The Villa Farnese is an imposing pentagon shaped palace built on the foundations of a fortress, rising up over the small town of Caprarola. Behind the massive palace, protected by a wall are two geometric gardens – the Winter Garden and the Summer Garden – reached by bridges over a moat. As one wanders farther up the hill, the landscape becomes more naturalistic, leading to a grotto from which water drips. Hidden above the Villa is a summer house, created for the Cardinal to relax away from the formality of the court. The entire ‘hunting’ park is surrounded by a wall and protected by the fortress with only the small bridges as the links between civilized society and wild nature on the hillside.   This garden shows the beginning of connection and integration between ‘wild’ nature, now inside the wall and small bridges connecting the gardens to the fortress – society and our conscious mind. Nature itself begins to show a gradation from the formal geometric gardens created as perfect squares next to the fortress and the increasing informality and asymmetry as one moves up the hill away from the fortress.

The Villa Lante integrates the connection between wild nature and civilized life on a new level. Starting uphill, water, like our thoughts, flows from a naturalistic grotto down a series of unique fountains and pools, spilling from the unconscious to a more rational and ordered space. The Villa has been split into two pavilions, as if the ego has opened up, to welcome the water down to the large geometric garden with a central pool and fountain. This terrace provides a view out over the valley. Similarly, our flow of thoughts and emotions from our unconscious can cut through stereotypical expectations and with the discipline of order and symmetry, can offer us a new vision of the world around us.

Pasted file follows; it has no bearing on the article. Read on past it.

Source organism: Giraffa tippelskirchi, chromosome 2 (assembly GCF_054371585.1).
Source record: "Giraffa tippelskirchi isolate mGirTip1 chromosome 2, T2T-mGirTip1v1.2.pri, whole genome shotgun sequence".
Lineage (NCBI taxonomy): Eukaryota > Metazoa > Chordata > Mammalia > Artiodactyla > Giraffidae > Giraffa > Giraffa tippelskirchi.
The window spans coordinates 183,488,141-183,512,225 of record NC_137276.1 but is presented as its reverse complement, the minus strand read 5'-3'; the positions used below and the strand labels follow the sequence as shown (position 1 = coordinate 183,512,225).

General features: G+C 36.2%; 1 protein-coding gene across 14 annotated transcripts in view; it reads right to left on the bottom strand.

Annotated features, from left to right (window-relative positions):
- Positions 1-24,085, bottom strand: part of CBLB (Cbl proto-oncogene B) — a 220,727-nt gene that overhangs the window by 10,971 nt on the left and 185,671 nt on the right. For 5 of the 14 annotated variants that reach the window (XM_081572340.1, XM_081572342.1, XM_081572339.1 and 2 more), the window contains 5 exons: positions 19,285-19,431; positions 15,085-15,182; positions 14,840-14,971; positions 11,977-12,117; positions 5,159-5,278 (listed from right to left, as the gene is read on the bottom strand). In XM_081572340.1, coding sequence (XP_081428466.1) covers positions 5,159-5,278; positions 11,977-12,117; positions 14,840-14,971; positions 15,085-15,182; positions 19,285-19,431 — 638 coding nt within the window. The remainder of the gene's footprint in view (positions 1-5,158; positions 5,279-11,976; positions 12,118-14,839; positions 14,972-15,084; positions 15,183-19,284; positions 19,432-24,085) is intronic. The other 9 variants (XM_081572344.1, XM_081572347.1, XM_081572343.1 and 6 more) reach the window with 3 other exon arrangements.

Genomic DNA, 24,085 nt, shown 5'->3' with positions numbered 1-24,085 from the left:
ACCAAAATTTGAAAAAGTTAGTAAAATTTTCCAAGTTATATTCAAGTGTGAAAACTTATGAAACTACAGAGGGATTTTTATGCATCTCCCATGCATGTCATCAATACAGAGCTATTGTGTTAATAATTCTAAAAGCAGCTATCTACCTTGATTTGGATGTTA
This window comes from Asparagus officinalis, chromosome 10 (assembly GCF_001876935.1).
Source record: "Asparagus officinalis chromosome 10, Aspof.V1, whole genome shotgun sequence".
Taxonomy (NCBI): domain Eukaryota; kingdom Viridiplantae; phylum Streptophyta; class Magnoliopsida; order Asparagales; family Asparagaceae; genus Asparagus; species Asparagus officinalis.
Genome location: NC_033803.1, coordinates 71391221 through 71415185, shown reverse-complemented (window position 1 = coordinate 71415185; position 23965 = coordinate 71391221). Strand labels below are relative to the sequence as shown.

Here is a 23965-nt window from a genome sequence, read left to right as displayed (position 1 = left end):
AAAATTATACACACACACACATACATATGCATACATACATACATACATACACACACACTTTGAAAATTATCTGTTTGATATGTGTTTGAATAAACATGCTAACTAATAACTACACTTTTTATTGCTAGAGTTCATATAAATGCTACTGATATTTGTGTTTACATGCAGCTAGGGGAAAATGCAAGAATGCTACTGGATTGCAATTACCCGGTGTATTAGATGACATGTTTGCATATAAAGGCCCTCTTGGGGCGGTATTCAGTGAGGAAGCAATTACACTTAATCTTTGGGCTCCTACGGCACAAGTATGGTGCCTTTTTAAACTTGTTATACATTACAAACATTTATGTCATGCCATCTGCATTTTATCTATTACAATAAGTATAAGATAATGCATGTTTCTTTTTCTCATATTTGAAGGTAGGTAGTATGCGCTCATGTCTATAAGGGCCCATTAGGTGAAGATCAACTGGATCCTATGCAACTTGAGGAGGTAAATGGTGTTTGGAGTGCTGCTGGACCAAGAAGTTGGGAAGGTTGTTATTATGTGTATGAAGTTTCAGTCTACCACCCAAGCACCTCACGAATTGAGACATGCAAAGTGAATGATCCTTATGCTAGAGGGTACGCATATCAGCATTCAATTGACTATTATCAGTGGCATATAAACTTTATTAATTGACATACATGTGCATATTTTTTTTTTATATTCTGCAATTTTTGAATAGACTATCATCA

The last garden we visit will be at Villa d’Este, a UNESCO World Heritage site in Tivoli, east of Rome. In this garden, the local springs and two rivers were diverted to provide the water for a riot of fountains of every shape and size. The Villa at the top of the garden overlooks the valley and water seems to spring from every level below, leaping down the hillside. This garden, built to impress the visitor with the greatness of the Cardinal through an elaborate allegory of the labors of Hercules, is now a testament to beauty surviving the ravages of time. Most of the fountains have been restored but many Roman statues have been removed.   As we age, we can still celebrate the flow of our ideas and energy, and our essential beauty and strength can become more visible as we let go of details from our earlier life.

Each day we will have time to reflect and wander in one garden, soaking up the experience and beauty.   Returning to our villa, we will have time to rest, walk, read, journal and to process our impressions with guided art meditation. An openness to playful experimentation and a willingness to leave self-judgment behind are more important than an art background.   Simple techniques will allow us to focus on creating and integrating our journey through the gardens into our journal. All materials will be supplied. Each woman will return home with a unique record of her retreat experience in her art journal.

Italian cobble stones have a worn beauty.